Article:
The David Berry Prize is for the best essay addressing an aspect of Scottish history. The winner is awarded a prize of £250. The Prize was endowed by David Anderson-Berry in memory of his father the Reverend David Berry. In 1937 the first David Berry Prize was awarded to G. Donaldson for his essay ‘The polity of the Scottish reformed Church c.1460-1580, and the rise of the Presbyterian movement’.
The RHS is delighted to announce that the 2017 David Berry Prize has been awarded to Malcolm Petrie for his essay ‘Fear of a “Slave State”: Individualism, Libertarianism, and the Rise of Scottish Nationalism c.1945-c.1979′.
The judges commented:
This is a timely piece on the early attitudes of, and reactions to, the Scottish National Party. In the light of both the campaign for Scottish independence and the United Kingdom’s decision to leave the EU it has contemporary relevance. However, more than that it is a profound work of scholarship with real historical significance on a subject that has received little scholarly attention. The author mines a range of archival sources and letters as well as published political memoirs and contemporary newspapers. With great sensitivity he describes how the SNP of the 1960s and 1970s slowly shifted from being a right wing anti-authoritarian party to being the social democratic party it is today, partly through “entryism” by left wing environmental activists who ended by changing the party completely. From being an anti-EU party in the 1970s the SNP came round to its present pro-European stance through the influence of Jim Sillars, the former Labour MP who led the Leave campaign in Scotland in 2016. The article reveals that the SNP, like all major political parties, is not just a coalition of present views, but the product of lingering ghosts of past stances, often longing for resurrection. The author does a wonderful job in providing a clear narrative in a style which both the academic and the lay reader can appreciate.”
The proxime accessit is Alice Glaze for her article ‘Women and Kirk Discipline: Prosecution, Negotiation, and the Limits of Control,’ Journal of Scottish Historical Studies 36, no. 1 (2016): 125-42. The judges commented:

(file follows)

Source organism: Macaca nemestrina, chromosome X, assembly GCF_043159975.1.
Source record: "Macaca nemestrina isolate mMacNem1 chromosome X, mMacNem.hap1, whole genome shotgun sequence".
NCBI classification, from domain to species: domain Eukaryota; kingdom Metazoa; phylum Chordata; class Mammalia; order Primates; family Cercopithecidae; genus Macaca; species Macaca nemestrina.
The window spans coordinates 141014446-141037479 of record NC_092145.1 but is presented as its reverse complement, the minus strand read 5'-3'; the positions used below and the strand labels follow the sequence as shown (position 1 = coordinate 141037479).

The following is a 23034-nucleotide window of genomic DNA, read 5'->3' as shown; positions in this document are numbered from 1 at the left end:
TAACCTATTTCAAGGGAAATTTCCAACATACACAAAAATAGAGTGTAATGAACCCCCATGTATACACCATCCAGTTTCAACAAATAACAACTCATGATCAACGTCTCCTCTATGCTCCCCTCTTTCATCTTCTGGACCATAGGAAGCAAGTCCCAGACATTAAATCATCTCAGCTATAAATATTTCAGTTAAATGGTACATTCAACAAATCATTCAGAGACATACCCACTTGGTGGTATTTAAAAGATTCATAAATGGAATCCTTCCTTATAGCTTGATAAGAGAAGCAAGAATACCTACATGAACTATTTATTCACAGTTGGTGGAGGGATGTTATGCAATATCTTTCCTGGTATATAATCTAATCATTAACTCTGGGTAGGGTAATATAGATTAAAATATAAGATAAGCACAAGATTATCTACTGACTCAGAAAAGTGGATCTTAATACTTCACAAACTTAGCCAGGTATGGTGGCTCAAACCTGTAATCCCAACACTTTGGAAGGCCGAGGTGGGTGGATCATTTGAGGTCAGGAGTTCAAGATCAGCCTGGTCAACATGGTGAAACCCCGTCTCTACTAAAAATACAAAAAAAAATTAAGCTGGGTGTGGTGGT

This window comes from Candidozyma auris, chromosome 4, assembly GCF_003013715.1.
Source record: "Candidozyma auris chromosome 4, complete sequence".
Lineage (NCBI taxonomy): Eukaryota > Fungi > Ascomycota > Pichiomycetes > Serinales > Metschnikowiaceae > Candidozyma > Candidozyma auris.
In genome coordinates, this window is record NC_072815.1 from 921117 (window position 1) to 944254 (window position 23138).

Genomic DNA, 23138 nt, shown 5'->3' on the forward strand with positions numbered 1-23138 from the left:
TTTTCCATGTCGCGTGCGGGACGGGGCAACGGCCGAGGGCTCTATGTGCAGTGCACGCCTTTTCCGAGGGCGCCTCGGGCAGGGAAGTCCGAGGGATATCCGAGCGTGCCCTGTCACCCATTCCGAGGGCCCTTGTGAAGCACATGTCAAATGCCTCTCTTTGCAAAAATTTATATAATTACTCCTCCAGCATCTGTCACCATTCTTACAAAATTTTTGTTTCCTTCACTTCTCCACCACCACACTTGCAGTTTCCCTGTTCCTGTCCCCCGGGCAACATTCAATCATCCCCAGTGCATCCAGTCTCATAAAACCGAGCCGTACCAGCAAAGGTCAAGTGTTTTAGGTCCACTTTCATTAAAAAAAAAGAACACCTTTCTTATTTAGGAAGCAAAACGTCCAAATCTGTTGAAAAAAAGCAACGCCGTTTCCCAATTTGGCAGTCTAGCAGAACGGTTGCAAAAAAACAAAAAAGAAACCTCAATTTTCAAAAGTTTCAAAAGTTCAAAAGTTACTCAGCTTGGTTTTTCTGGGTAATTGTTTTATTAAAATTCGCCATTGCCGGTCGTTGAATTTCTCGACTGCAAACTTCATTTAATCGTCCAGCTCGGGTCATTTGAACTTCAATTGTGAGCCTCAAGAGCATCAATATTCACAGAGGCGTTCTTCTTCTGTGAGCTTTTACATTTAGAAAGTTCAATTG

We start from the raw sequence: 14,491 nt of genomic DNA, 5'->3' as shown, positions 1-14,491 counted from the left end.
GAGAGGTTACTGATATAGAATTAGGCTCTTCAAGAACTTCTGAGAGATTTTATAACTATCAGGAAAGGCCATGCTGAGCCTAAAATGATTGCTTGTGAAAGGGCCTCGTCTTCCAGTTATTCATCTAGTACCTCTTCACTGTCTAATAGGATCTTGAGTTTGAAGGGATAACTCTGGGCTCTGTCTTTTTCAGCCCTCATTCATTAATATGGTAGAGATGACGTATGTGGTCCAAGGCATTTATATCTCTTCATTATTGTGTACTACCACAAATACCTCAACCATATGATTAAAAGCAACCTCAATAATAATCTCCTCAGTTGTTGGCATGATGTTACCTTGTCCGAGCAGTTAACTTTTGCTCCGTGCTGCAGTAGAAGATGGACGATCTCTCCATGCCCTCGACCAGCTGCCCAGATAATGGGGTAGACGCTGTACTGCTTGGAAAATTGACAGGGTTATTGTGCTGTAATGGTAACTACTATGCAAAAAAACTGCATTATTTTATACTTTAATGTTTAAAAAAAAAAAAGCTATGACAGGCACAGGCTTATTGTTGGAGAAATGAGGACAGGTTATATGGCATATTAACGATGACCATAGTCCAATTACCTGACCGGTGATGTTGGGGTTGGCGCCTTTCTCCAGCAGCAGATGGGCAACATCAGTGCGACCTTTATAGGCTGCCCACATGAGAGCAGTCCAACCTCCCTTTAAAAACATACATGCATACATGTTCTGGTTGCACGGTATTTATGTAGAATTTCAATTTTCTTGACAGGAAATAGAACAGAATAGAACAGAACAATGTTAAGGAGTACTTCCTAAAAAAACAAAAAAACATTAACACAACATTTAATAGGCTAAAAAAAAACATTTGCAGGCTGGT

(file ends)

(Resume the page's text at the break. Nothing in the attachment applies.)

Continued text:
This is a very accomplished piece, sensitively handled. The Canongate kirk session records are a vivid source which the author exploits to maximum effect. She puts the women of Canongate in both socio-economic and religious context and in a study which deals with charges of adultery, fornication and harlotry, demonstrates both the control the kirk had over women’s bodies and the defences and opportunities to manipulate the system that women had at their disposal. One of the author’s many virtues is her light touch; letting the evidence speak for itself when she can and allowing readers to form their own interpretation of Scotland’s post-reformation Calvinist church. The last paragraph is a model summing up; the reminder that such a window onto the past from such sources is translucent rather than transparent and that even powerful institutions like the kirk relied on some degree of grassroots support. The whole makes a contribution to the study of the relationship between faith based legal systems and wider society which is still relevant today.”
How to Enter
- The essay submitted must be a genuine work of research based on original (manuscript or printed) materials.
- The essay should be between 6,000 and 10,000 words in length (excluding footnotes and appendices).
- Essays already published or accepted for future publication are eligible for submission.
- Previous prize winners are not eligible to enter for the prize again.
- Please note that an electronic copy of your essay will need to be uploaded to the entry form.
- For further information on how to enter, please refer to the Guidelines.
- Once you have read the guidelines please complete this Entry Form.
Closing date for entries: 31 December 2017
All enquiries about the Prize should be addressed to the Administrative Secretary, Melanie Ransom, at: email@example.com